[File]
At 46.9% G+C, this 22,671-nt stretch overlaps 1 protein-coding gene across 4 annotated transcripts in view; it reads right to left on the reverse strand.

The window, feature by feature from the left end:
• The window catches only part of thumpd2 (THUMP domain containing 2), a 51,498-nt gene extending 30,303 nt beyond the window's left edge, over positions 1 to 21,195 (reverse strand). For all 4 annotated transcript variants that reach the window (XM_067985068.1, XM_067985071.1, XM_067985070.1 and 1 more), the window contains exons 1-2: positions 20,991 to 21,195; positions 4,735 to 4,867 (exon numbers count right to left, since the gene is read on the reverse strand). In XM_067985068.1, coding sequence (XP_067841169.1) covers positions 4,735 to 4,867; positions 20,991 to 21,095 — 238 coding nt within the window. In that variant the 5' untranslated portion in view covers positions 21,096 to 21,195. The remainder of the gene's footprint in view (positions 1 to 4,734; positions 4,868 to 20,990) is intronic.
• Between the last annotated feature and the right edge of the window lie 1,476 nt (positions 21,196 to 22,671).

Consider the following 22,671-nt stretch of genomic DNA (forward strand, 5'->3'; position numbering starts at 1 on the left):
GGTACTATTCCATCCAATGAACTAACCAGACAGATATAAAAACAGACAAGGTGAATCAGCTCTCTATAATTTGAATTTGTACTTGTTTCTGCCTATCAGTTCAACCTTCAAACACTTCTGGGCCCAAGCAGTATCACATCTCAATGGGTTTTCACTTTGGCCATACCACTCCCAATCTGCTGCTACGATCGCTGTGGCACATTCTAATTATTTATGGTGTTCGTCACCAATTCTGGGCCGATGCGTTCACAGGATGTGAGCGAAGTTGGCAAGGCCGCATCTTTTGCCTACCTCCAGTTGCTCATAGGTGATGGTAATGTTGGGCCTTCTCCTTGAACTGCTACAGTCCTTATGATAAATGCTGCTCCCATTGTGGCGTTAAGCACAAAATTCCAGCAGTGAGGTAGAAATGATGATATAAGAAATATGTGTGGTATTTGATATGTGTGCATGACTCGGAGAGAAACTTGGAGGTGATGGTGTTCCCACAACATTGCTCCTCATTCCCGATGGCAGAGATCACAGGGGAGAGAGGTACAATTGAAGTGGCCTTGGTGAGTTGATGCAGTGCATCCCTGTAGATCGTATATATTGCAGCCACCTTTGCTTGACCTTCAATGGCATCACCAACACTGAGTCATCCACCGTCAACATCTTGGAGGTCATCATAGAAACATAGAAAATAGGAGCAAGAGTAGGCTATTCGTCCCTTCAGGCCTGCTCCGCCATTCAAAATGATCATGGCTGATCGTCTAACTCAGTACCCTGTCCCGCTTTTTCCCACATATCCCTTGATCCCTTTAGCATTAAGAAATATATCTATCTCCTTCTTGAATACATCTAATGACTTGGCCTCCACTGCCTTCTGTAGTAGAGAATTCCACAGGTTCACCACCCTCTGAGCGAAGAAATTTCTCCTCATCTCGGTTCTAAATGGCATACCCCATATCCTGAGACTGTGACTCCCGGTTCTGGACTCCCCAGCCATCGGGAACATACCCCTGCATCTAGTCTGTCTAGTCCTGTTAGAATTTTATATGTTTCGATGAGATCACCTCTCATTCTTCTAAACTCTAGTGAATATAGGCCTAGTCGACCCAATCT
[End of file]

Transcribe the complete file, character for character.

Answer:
At 46.9% G+C, this 22,671-nt stretch overlaps 1 protein-coding gene across 4 annotated transcripts in view; it reads right to left on the reverse strand.

The window, feature by feature from the left end:
• The window catches only part of thumpd2 (THUMP domain containing 2), a 51,498-nt gene extending 30,303 nt beyond the window's left edge, over positions 1 to 21,195 (reverse strand). For all 4 annotated transcript variants that reach the window (XM_067985068.1, XM_067985071.1, XM_067985070.1 and 1 more), the window contains exons 1-2: positions 20,991 to 21,195; positions 4,735 to 4,867 (exon numbers count right to left, since the gene is read on the reverse strand). In XM_067985068.1, coding sequence (XP_067841169.1) covers positions 4,735 to 4,867; positions 20,991 to 21,095 — 238 coding nt within the window. In that variant the 5' untranslated portion in view covers positions 21,096 to 21,195. The remainder of the gene's footprint in view (positions 1 to 4,734; positions 4,868 to 20,990) is intronic.
• Between the last annotated feature and the right edge of the window lie 1,476 nt (positions 21,196 to 22,671).

Consider the following 22,671-nt stretch of genomic DNA (forward strand, 5'->3'; position numbering starts at 1 on the left):
GGTACTATTCCATCCAATGAACTAACCAGACAGATATAAAAACAGACAAGGTGAATCAGCTCTCTATAATTTGAATTTGTACTTGTTTCTGCCTATCAGTTCAACCTTCAAACACTTCTGGGCCCAAGCAGTATCACATCTCAATGGGTTTTCACTTTGGCCATACCACTCCCAATCTGCTGCTACGATCGCTGTGGCACATTCTAATTATTTATGGTGTTCGTCACCAATTCTGGGCCGATGCGTTCACAGGATGTGAGCGAAGTTGGCAAGGCCGCATCTTTTGCCTACCTCCAGTTGCTCATAGGTGATGGTAATGTTGGGCCTTCTCCTTGAACTGCTACAGTCCTTATGATAAATGCTGCTCCCATTGTGGCGTTAAGCACAAAATTCCAGCAGTGAGGTAGAAATGATGATATAAGAAATATGTGTGGTATTTGATATGTGTGCATGACTCGGAGAGAAACTTGGAGGTGATGGTGTTCCCACAACATTGCTCCTCATTCCCGATGGCAGAGATCACAGGGGAGAGAGGTACAATTGAAGTGGCCTTGGTGAGTTGATGCAGTGCATCCCTGTAGATCGTATATATTGCAGCCACCTTTGCTTGACCTTCAATGGCATCACCAACACTGAGTCATCCACCGTCAACATCTTGGAGGTCATCATAGAAACATAGAAAATAGGAGCAAGAGTAGGCTATTCGTCCCTTCAGGCCTGCTCCGCCATTCAAAATGATCATGGCTGATCGTCTAACTCAGTACCCTGTCCCGCTTTTTCCCACATATCCCTTGATCCCTTTAGCATTAAGAAATATATCTATCTCCTTCTTGAATACATCTAATGACTTGGCCTCCACTGCCTTCTGTAGTAGAGAATTCCACAGGTTCACCACCCTCTGAGCGAAGAAATTTCTCCTCATCTCGGTTCTAAATGGCATACCCCATATCCTGAGACTGTGACTCCCGGTTCTGGACTCCCCAGCCATCGGGAACATACCCCTGCATCTAGTCTGTCTAGTCCTGTTAGAATTTTATATGTTTCGATGAGATCACCTCTCATTCTTCTAAACTCTAGTGAATATAGGCCTAGTCGACCCAATCT